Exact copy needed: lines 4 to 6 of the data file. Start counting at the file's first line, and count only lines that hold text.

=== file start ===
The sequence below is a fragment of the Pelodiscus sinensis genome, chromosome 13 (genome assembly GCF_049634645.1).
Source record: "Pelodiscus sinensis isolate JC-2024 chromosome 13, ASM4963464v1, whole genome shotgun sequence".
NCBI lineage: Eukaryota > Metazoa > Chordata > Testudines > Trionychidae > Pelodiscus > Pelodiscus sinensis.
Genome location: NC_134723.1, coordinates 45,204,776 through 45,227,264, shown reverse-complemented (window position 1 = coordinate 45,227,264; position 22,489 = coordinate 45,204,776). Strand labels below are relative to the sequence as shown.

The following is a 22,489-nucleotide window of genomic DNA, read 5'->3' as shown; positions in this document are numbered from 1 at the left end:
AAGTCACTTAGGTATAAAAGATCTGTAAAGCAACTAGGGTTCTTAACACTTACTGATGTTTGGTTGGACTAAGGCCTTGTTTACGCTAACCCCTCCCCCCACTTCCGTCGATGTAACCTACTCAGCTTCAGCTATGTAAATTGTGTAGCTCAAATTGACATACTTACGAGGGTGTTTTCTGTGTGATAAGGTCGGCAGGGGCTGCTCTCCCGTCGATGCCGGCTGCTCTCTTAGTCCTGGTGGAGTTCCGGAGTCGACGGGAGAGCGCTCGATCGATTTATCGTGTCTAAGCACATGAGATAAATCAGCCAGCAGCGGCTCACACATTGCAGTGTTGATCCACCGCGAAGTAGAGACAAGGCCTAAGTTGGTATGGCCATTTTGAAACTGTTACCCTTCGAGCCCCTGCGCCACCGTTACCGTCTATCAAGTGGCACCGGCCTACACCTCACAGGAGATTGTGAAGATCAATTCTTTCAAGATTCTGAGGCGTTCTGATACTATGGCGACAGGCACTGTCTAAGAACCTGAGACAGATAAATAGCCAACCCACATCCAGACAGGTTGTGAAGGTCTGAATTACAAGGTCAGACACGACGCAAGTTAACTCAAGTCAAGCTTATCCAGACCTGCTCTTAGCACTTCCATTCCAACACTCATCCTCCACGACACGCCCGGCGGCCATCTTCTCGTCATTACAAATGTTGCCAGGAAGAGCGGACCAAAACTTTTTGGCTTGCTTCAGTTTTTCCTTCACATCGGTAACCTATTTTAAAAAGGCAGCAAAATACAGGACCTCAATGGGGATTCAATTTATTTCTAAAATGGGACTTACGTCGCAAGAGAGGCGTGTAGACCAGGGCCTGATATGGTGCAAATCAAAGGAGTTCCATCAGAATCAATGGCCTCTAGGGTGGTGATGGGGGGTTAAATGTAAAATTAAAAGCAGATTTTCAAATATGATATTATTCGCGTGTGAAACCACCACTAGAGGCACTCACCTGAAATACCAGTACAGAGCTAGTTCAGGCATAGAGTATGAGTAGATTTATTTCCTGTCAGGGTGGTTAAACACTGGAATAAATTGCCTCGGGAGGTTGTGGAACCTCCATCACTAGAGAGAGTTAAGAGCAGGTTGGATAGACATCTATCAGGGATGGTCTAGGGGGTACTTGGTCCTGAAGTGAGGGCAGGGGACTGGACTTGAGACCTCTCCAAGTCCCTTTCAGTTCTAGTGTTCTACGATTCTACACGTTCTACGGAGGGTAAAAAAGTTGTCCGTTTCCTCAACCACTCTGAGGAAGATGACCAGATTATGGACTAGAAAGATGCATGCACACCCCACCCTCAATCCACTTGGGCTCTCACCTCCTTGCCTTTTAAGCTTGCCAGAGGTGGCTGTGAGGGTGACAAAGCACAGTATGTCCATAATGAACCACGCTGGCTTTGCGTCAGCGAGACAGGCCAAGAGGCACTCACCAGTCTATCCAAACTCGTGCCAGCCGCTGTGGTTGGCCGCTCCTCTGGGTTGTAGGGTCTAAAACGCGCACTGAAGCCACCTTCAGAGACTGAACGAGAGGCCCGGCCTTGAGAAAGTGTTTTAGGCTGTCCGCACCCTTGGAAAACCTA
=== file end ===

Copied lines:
Genome location: NC_134723.1, coordinates 45,204,776 through 45,227,264, shown reverse-complemented (window position 1 = coordinate 45,227,264; position 22,489 = coordinate 45,204,776). Strand labels below are relative to the sequence as shown.

The following is a 22,489-nucleotide window of genomic DNA, read 5'->3' as shown; positions in this document are numbered from 1 at the left end:
AAGTCACTTAGGTATAAAAGATCTGTAAAGCAACTAGGGTTCTTAACACTTACTGATGTTTGGTTGGACTAAGGCCTTGTTTACGCTAACCCCTCCCCCCACTTCCGTCGATGTAACCTACTCAGCTTCAGCTATGTAAATTGTGTAGCTCAAATTGACATACTTACGAGGGTGTTTTCTGTGTGATAAGGTCGGCAGGGGCTGCTCTCCCGTCGATGCCGGCTGCTCTCTTAGTCCTGGTGGAGTTCCGGAGTCGACGGGAGAGCGCTCGATCGATTTATCGTGTCTAAGCACATGAGATAAATCAGCCAGCAGCGGCTCACACATTGCAGTGTTGATCCACCGCGAAGTAGAGACAAGGCCTAAGTTGGTATGGCCATTTTGAAACTGTTACCCTTCGAGCCCCTGCGCCACCGTTACCGTCTATCAAGTGGCACCGGCCTACACCTCACAGGAGATTGTGAAGATCAATTCTTTCAAGATTCTGAGGCGTTCTGATACTATGGCGACAGGCACTGTCTAAGAACCTGAGACAGATAAATAGCCAACCCACATCCAGACAGGTTGTGAAGGTCTGAATTACAAGGTCAGACACGACGCAAGTTAACTCAAGTCAAGCTTATCCAGACCTGCTCTTAGCACTTCCATTCCAACACTCATCCTCCACGACACGCCCGGCGGCCATCTTCTCGTCATTACAAATGTTGCCAGGAAGAGCGGACCAAAACTTTTTGGCTTGCTTCAGTTTTTCCTTCACATCGGTAACCTATTTTAAAAAGGCAGCAAAATACAGGACCTCAATGGGGATTCAATTTATTTCTAAAATGGGACTTACGTCGCAAGAGAGGCGTGTAGACCAGGGCCTGATATGGTGCAAATCAAAGGAGTTCCATCAGAATCAATGGCCTCTAGGGTGGTGATGGGGGGTTAAATGTAAAATTAAAAGCAGATTTTCAAATATGATATTATTCGCGTGTGAAACCACCACTAGAGGCACTCACCTGAAATACCAGTACAGAGCTAGTTCAGGCATAGAGTATGAGTAGATTTATTTCCTGTCAGGGTGGTTAAACACTGGAATAAATTGCCTCGGGAGGTTGTGGAACCTCCATCACTAGAGAGAGTTAAGAGCAGGTTGGATAGACATCTATCAGGGATGGTCTAGGGGGTACTTGGTCCTGAAGTGAGGGCAGGGGACTGGACTTGAGACCTCTCCAAGTCCCTTTCAGTTCTAGTGTTCTACGATTCTACACGTTCTACGGAGGGTAAAAAAGTTGTCCGTTTCCTCAACCACTCTGAGGAAGATGACCAGATTATGGACTAGAAAGATGCATGCACACCCCACCCTCAATCCACTTGGGCTCTCACCTCCTTGCCTTTTAAGCTTGCCAGAGGTGGCTGTGAGGGTGACAAAGCACAGTATGTCCATAATGAACCACGCTGGCTTTGCGTCAGCGAGACAGGCCAAGAGGCACTCACCAGTCTATCCAAACTCGTGCCAGCCGCTGTGGTTGGCCGCTCCTCTGGGTTGTAGGGTCTAAAACGCGCACTGAAGCCACCTTCAGAGACTGAACGAGAGGCCCGGCCTTGAGAAAGTGTTTTAGGCTGTCCGCACCCTTGGAAAACCTA